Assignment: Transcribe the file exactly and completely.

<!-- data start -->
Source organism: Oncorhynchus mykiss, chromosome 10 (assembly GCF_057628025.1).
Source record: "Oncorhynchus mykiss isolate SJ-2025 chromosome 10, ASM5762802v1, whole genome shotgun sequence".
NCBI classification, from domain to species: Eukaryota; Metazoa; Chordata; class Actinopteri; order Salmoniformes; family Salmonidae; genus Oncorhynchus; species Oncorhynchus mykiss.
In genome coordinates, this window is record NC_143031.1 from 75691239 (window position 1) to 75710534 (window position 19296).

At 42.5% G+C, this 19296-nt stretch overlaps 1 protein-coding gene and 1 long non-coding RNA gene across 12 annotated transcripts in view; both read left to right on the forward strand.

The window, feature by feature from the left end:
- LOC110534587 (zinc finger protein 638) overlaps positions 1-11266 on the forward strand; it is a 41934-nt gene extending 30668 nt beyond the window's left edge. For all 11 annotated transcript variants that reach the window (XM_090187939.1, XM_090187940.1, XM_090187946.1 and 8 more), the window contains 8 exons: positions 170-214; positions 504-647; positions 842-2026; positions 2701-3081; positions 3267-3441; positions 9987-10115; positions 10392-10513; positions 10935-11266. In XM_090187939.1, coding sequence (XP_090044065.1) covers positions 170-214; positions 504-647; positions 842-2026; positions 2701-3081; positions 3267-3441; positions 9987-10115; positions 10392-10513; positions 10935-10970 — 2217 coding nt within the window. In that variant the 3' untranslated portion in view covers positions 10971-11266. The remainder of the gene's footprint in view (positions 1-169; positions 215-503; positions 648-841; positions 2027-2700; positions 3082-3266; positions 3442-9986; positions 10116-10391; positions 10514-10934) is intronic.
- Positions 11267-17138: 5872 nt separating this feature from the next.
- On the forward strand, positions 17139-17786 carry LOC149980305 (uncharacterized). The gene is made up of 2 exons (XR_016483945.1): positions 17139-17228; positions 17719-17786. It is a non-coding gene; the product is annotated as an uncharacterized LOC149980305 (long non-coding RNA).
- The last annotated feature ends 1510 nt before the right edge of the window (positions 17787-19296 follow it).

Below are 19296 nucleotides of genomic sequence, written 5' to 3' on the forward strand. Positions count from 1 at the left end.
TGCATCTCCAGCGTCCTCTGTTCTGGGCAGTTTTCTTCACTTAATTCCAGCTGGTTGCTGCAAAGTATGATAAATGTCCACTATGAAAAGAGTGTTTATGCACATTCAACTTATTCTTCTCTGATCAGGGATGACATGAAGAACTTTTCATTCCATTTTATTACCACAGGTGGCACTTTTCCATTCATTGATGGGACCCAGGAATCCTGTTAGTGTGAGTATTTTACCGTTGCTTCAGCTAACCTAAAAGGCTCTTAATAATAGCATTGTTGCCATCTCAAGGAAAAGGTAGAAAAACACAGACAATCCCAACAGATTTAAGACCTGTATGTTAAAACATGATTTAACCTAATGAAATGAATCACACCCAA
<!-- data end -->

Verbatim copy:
Source organism: Oncorhynchus mykiss, chromosome 10 (assembly GCF_057628025.1).
Source record: "Oncorhynchus mykiss isolate SJ-2025 chromosome 10, ASM5762802v1, whole genome shotgun sequence".
NCBI classification, from domain to species: Eukaryota; Metazoa; Chordata; class Actinopteri; order Salmoniformes; family Salmonidae; genus Oncorhynchus; species Oncorhynchus mykiss.
In genome coordinates, this window is record NC_143031.1 from 75691239 (window position 1) to 75710534 (window position 19296).

At 42.5% G+C, this 19296-nt stretch overlaps 1 protein-coding gene and 1 long non-coding RNA gene across 12 annotated transcripts in view; both read left to right on the forward strand.

The window, feature by feature from the left end:
- LOC110534587 (zinc finger protein 638) overlaps positions 1-11266 on the forward strand; it is a 41934-nt gene extending 30668 nt beyond the window's left edge. For all 11 annotated transcript variants that reach the window (XM_090187939.1, XM_090187940.1, XM_090187946.1 and 8 more), the window contains 8 exons: positions 170-214; positions 504-647; positions 842-2026; positions 2701-3081; positions 3267-3441; positions 9987-10115; positions 10392-10513; positions 10935-11266. In XM_090187939.1, coding sequence (XP_090044065.1) covers positions 170-214; positions 504-647; positions 842-2026; positions 2701-3081; positions 3267-3441; positions 9987-10115; positions 10392-10513; positions 10935-10970 — 2217 coding nt within the window. In that variant the 3' untranslated portion in view covers positions 10971-11266. The remainder of the gene's footprint in view (positions 1-169; positions 215-503; positions 648-841; positions 2027-2700; positions 3082-3266; positions 3442-9986; positions 10116-10391; positions 10514-10934) is intronic.
- Positions 11267-17138: 5872 nt separating this feature from the next.
- On the forward strand, positions 17139-17786 carry LOC149980305 (uncharacterized). The gene is made up of 2 exons (XR_016483945.1): positions 17139-17228; positions 17719-17786. It is a non-coding gene; the product is annotated as an uncharacterized LOC149980305 (long non-coding RNA).
- The last annotated feature ends 1510 nt before the right edge of the window (positions 17787-19296 follow it).

Below are 19296 nucleotides of genomic sequence, written 5' to 3' on the forward strand. Positions count from 1 at the left end.
TGCATCTCCAGCGTCCTCTGTTCTGGGCAGTTTTCTTCACTTAATTCCAGCTGGTTGCTGCAAAGTATGATAAATGTCCACTATGAAAAGAGTGTTTATGCACATTCAACTTATTCTTCTCTGATCAGGGATGACATGAAGAACTTTTCATTCCATTTTATTACCACAGGTGGCACTTTTCCATTCATTGATGGGACCCAGGAATCCTGTTAGTGTGAGTATTTTACCGTTGCTTCAGCTAACCTAAAAGGCTCTTAATAATAGCATTGTTGCCATCTCAAGGAAAAGGTAGAAAAACACAGACAATCCCAACAGATTTAAGACCTGTATGTTAAAACATGATTTAACCTAATGAAATGAATCACACCCAA